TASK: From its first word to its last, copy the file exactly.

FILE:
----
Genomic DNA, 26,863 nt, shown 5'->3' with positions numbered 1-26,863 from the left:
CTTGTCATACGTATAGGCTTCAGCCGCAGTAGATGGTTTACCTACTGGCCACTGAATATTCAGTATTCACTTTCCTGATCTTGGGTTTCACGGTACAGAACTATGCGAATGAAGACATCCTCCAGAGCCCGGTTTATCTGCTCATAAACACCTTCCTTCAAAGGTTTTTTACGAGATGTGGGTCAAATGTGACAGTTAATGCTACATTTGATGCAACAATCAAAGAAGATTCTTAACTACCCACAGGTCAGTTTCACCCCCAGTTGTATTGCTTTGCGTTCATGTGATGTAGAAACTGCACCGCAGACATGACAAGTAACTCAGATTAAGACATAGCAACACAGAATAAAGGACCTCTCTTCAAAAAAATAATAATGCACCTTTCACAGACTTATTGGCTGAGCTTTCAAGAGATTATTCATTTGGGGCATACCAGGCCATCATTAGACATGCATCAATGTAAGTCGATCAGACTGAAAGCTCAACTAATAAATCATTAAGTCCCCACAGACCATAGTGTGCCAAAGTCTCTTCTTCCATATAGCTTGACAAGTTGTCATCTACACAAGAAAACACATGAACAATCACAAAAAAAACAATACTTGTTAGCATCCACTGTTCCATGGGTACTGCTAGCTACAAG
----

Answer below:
Genomic DNA, 26,863 nt, shown 5'->3' with positions numbered 1-26,863 from the left:
CTTGTCATACGTATAGGCTTCAGCCGCAGTAGATGGTTTACCTACTGGCCACTGAATATTCAGTATTCACTTTCCTGATCTTGGGTTTCACGGTACAGAACTATGCGAATGAAGACATCCTCCAGAGCCCGGTTTATCTGCTCATAAACACCTTCCTTCAAAGGTTTTTTACGAGATGTGGGTCAAATGTGACAGTTAATGCTACATTTGATGCAACAATCAAAGAAGATTCTTAACTACCCACAGGTCAGTTTCACCCCCAGTTGTATTGCTTTGCGTTCATGTGATGTAGAAACTGCACCGCAGACATGACAAGTAACTCAGATTAAGACATAGCAACACAGAATAAAGGACCTCTCTTCAAAAAAATAATAATGCACCTTTCACAGACTTATTGGCTGAGCTTTCAAGAGATTATTCATTTGGGGCATACCAGGCCATCATTAGACATGCATCAATGTAAGTCGATCAGACTGAAAGCTCAACTAATAAATCATTAAGTCCCCACAGACCATAGTGTGCCAAAGTCTCTTCTTCCATATAGCTTGACAAGTTGTCATCTACACAAGAAAACACATGAACAATCACAAAAAAAACAATACTTGTTAGCATCCACTGTTCCATGGGTACTGCTAGCTACAAG